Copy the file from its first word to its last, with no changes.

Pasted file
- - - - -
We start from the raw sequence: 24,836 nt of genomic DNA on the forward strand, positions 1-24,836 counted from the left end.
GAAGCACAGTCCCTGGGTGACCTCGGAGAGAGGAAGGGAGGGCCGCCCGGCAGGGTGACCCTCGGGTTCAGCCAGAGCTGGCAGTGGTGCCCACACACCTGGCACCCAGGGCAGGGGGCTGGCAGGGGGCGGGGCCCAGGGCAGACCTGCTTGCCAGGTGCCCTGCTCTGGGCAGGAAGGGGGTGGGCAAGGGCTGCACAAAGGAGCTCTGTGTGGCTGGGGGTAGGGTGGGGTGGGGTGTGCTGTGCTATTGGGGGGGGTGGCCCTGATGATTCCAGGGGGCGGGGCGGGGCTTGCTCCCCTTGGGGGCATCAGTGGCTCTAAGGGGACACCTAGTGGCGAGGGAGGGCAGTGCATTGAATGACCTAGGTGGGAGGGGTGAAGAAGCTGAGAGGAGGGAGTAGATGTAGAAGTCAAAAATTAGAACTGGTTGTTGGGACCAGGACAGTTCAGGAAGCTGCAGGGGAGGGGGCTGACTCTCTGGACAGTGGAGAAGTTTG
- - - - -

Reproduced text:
We start from the raw sequence: 24,836 nt of genomic DNA on the forward strand, positions 1-24,836 counted from the left end.
GAAGCACAGTCCCTGGGTGACCTCGGAGAGAGGAAGGGAGGGCCGCCCGGCAGGGTGACCCTCGGGTTCAGCCAGAGCTGGCAGTGGTGCCCACACACCTGGCACCCAGGGCAGGGGGCTGGCAGGGGGCGGGGCCCAGGGCAGACCTGCTTGCCAGGTGCCCTGCTCTGGGCAGGAAGGGGGTGGGCAAGGGCTGCACAAAGGAGCTCTGTGTGGCTGGGGGTAGGGTGGGGTGGGGTGTGCTGTGCTATTGGGGGGGGTGGCCCTGATGATTCCAGGGGGCGGGGCGGGGCTTGCTCCCCTTGGGGGCATCAGTGGCTCTAAGGGGACACCTAGTGGCGAGGGAGGGCAGTGCATTGAATGACCTAGGTGGGAGGGGTGAAGAAGCTGAGAGGAGGGAGTAGATGTAGAAGTCAAAAATTAGAACTGGTTGTTGGGACCAGGACAGTTCAGGAAGCTGCAGGGGAGGGGGCTGACTCTCTGGACAGTGGAGAAGTTTG